Israel Refuses to Compensate Arab City for Damage Sustained During May Riots

Israel is also refusing to reveal which local authorities did receive such remuneration after last year's clashes in mixed cities during fighting with Hamas

Chen Maanit
Chen Maanit
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Car set ablaze in Lod, May 2021.
Car set ablaze in Lod, May 2021.
Chen Maanit
Chen Maanit

Israel is refusing to pay the city of Umm al-Fahm for damage caused during last May’s riots, arguing that the damage was not incurred within the context of Jewish-Arab conflict, and that the damage was caused by the city’s own residents.

Haaretz has also learned that the state is further refusing to reveal which local authorities did receive such remuneration, part of the state’s agreement to compensate mixed Jewish-Arab cities in which riots erupted and property was damaged, under the aegis of the Property Tax and Compensation Fund Law. These included the city of Lod, where rioting was heavy.

Last May, along with the military operation in the Gaza Strip, widespread ethnic riots broke out across mixed cities, with violent incidents taking place between Jews and Arabs. Rioters in cities including Lod, Ramle, Acre, Jaffa, Jerusalem and Umm al-Fahm wrought destruction in public spaces and to private property. Local authorities subsequently appealed to Israel’s Tax Authority, asking to be compensated for damage caused to public property and municipality assets during the riots.

This was based on the law regulating property taxes and compensation paid for assets or to people hurt in the context of the Jewish-Arab conflict. One building that was damaged in Umm al-Fahm was connected to local policing. The building was torched and burned down. The municipality filed a complaint to the police about this incident, but this is still under investigation.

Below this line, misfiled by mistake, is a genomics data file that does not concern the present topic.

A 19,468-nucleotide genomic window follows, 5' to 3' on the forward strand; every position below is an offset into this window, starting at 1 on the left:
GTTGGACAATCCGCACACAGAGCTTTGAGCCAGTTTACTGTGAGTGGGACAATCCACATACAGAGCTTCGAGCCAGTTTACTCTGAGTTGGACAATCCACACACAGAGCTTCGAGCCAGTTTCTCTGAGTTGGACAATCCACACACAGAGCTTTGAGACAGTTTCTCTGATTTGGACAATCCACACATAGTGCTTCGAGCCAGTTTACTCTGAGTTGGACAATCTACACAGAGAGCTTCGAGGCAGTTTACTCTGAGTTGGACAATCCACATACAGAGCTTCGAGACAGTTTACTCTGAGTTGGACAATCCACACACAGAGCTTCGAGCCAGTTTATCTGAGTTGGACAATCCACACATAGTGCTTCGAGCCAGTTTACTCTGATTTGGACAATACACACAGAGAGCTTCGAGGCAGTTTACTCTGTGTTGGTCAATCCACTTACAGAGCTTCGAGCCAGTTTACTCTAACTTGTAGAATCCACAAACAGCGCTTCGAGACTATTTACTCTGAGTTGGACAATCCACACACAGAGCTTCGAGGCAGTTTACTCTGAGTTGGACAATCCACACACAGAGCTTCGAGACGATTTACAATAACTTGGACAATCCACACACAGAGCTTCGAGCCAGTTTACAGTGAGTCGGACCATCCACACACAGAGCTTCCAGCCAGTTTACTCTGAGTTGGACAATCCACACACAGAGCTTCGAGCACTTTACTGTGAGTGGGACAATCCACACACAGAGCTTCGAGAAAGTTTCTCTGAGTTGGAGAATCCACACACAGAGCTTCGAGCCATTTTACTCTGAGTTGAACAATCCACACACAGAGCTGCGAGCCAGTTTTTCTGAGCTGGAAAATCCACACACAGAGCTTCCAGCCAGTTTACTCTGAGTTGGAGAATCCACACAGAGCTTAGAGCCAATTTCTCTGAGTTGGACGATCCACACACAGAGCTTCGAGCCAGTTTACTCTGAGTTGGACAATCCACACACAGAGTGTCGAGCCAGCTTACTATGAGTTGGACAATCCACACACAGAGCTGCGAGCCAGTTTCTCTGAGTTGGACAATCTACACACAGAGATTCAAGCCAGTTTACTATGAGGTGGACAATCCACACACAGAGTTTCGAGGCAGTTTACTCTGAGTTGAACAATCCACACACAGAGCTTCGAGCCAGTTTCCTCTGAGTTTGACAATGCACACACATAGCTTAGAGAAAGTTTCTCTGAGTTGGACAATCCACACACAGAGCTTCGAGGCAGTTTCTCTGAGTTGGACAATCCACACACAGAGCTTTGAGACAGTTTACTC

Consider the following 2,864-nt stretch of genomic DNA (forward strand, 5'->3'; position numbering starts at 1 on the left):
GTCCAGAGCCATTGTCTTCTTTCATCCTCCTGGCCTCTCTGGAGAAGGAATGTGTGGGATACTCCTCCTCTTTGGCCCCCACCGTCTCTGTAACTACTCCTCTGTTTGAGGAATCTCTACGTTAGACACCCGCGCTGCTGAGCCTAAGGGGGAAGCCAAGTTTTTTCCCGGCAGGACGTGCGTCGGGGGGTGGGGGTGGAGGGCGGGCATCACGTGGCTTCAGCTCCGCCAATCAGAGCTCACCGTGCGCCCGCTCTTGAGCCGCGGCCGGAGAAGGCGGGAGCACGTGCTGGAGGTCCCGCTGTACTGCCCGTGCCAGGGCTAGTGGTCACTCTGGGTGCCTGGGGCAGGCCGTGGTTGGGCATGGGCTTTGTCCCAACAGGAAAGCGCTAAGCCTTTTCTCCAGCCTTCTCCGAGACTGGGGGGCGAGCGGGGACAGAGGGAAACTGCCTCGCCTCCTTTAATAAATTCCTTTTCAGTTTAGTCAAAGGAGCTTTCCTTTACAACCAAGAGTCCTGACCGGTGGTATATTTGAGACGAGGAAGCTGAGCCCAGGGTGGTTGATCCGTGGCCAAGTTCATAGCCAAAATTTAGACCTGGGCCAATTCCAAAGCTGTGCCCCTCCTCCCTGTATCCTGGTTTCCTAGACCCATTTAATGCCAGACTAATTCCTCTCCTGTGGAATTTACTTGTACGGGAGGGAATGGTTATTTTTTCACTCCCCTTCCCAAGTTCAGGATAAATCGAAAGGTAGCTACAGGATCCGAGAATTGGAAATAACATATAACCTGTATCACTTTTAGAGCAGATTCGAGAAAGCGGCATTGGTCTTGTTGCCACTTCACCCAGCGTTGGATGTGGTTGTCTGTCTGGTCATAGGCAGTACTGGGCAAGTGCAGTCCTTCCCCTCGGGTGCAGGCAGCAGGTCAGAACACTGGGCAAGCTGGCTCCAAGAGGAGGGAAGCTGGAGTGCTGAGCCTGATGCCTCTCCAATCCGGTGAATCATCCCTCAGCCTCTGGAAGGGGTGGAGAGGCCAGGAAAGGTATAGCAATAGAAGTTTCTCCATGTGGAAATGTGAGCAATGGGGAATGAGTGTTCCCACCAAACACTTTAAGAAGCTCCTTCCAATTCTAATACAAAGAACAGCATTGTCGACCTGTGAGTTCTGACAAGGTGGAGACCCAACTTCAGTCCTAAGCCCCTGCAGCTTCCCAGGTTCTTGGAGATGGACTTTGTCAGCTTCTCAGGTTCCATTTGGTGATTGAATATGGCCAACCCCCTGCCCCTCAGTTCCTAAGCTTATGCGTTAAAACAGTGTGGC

The state denied Umm al-Fahm’s request for compensation last November. “An examination of the evidence did not convince us that this was a result of violence associated with the conflict, since these were riots in which residents damaged the property of other city residents,” wrote the Tax Authority to Umm al-Fahm.

“Under these circumstances, the violence cannot be considered to be directed at someone for being Israeli.” The city appealed this decision to a committee at the Tax Authority, asking for information about payments made to other Arab local authorities and to mixed Jewish-Arab cities. The Authority refused to divulge these details, arguing that they were classified.

Following this response, the Movement for Freedom of Information joined the effort to obtain the relevant figures. The Movement’s director, attorney Rachel Edry, and attorney Yaara Winkler appealed to the Tax Authority, asking for information about the local authorities which had requested compensation following the riots, including the identity of those who were refused. Their appeal has not been addressed yet.

"The Authority would do well not to hide behind clauses relating to classified information, which have no bearing on the requested information,” says the Movement. “The Movement, along with the Umm al-Fahm municipality, urges the Tax Authority to avoid legal proceedings and provide the information so that the public can judge its decisions regarding Arab communities.”

The Authority said in response that “this is an incident still under advisement by the appeals committee, so we cannot address the issue at this point. The Authority is obliged, through the property tax compensation fund, to examine each request and see whether it meets the conditions stipulated by the law. When these are met, compensation is awarded by law; otherwise, the request is denied and the plaintiff can appeal.”

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